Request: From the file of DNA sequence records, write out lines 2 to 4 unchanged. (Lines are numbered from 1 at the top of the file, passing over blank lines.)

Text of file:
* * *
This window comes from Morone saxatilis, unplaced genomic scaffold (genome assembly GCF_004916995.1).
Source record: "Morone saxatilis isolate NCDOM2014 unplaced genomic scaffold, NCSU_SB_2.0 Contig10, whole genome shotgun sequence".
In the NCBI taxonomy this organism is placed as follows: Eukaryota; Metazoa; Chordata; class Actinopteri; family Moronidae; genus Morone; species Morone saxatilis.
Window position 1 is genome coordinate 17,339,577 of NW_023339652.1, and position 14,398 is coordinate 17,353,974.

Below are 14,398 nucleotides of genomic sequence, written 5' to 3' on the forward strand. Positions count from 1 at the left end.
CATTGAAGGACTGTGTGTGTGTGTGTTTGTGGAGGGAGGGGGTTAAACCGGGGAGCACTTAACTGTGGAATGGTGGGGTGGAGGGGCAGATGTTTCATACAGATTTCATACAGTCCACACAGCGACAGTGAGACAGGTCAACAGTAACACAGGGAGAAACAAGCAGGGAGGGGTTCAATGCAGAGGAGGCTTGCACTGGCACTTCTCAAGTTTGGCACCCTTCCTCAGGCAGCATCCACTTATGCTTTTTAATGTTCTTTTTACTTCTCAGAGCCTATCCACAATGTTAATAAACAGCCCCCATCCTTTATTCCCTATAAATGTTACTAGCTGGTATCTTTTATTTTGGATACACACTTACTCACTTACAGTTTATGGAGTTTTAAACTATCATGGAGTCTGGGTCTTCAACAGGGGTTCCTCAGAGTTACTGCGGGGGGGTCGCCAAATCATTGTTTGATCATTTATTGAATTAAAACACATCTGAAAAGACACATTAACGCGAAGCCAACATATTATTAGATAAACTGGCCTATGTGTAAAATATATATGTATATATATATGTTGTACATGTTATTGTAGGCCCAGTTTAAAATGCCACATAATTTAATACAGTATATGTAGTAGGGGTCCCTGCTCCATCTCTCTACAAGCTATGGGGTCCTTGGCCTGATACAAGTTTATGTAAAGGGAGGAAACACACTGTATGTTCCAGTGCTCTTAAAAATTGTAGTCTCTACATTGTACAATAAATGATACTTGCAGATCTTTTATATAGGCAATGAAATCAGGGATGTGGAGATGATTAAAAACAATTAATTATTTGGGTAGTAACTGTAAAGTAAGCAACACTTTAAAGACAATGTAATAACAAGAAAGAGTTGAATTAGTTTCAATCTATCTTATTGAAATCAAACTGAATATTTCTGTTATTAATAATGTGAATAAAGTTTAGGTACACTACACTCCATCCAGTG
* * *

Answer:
Source record: "Morone saxatilis isolate NCDOM2014 unplaced genomic scaffold, NCSU_SB_2.0 Contig10, whole genome shotgun sequence".
In the NCBI taxonomy this organism is placed as follows: Eukaryota; Metazoa; Chordata; class Actinopteri; family Moronidae; genus Morone; species Morone saxatilis.
Window position 1 is genome coordinate 17,339,577 of NW_023339652.1, and position 14,398 is coordinate 17,353,974.